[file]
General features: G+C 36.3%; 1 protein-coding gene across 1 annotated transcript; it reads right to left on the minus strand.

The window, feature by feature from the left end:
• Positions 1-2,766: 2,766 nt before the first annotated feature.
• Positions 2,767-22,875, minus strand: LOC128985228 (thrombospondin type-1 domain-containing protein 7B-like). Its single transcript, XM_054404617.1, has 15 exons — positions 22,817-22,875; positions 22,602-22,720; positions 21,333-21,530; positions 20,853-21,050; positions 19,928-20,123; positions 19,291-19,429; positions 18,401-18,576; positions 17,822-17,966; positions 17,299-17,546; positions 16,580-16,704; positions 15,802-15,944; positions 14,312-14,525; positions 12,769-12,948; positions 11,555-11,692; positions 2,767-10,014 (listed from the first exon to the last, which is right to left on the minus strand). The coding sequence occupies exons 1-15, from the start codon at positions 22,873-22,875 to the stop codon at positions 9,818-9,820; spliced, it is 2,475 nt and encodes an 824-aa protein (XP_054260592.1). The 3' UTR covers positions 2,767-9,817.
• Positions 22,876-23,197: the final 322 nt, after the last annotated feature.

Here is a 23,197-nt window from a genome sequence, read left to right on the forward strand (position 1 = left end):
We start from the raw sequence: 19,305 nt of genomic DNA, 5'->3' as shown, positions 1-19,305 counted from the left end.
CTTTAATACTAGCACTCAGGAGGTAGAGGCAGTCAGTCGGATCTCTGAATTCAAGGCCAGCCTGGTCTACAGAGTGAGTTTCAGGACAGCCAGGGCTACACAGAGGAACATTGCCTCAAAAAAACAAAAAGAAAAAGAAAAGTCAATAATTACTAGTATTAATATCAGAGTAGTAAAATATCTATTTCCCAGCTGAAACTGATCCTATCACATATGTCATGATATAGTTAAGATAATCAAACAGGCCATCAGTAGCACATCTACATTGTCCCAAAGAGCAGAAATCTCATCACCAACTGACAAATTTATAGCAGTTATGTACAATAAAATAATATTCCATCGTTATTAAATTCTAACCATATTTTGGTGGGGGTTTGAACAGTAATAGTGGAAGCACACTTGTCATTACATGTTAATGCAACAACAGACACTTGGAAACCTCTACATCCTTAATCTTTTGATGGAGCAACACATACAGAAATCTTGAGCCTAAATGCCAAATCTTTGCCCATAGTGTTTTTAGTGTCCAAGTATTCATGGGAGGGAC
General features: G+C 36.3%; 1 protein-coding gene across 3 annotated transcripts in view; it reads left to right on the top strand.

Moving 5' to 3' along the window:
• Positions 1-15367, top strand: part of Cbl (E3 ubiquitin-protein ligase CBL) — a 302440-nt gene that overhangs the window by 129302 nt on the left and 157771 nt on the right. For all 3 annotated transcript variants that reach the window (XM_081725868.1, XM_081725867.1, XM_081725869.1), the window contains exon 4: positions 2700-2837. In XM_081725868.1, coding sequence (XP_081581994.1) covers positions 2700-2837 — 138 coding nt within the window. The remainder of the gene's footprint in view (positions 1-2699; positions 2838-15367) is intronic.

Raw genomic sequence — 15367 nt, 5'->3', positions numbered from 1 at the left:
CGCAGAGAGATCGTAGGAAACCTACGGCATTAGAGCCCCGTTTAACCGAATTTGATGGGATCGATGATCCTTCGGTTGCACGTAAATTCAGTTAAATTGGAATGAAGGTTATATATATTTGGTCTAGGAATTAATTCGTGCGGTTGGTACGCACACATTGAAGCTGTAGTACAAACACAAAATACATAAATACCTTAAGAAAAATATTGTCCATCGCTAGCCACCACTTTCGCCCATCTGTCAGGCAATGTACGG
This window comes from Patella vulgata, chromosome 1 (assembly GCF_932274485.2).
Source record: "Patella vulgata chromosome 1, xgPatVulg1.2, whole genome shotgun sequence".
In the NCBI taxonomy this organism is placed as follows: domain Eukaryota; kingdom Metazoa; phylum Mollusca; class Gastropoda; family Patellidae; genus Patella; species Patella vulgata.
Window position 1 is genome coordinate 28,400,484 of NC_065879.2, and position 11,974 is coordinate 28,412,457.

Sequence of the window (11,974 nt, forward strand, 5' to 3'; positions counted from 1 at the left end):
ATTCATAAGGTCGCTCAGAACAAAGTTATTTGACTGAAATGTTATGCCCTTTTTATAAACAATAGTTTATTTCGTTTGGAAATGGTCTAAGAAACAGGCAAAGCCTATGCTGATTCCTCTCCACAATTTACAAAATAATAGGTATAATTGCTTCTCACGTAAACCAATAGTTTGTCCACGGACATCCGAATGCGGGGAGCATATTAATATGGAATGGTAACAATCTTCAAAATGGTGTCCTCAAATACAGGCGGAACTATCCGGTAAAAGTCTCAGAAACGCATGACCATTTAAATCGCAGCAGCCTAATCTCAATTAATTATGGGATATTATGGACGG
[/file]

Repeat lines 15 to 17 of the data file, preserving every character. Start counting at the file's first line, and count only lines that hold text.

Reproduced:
Source record: "Patella vulgata chromosome 1, xgPatVulg1.2, whole genome shotgun sequence".
In the NCBI taxonomy this organism is placed as follows: domain Eukaryota; kingdom Metazoa; phylum Mollusca; class Gastropoda; family Patellidae; genus Patella; species Patella vulgata.
Window position 1 is genome coordinate 28,400,484 of NC_065879.2, and position 11,974 is coordinate 28,412,457.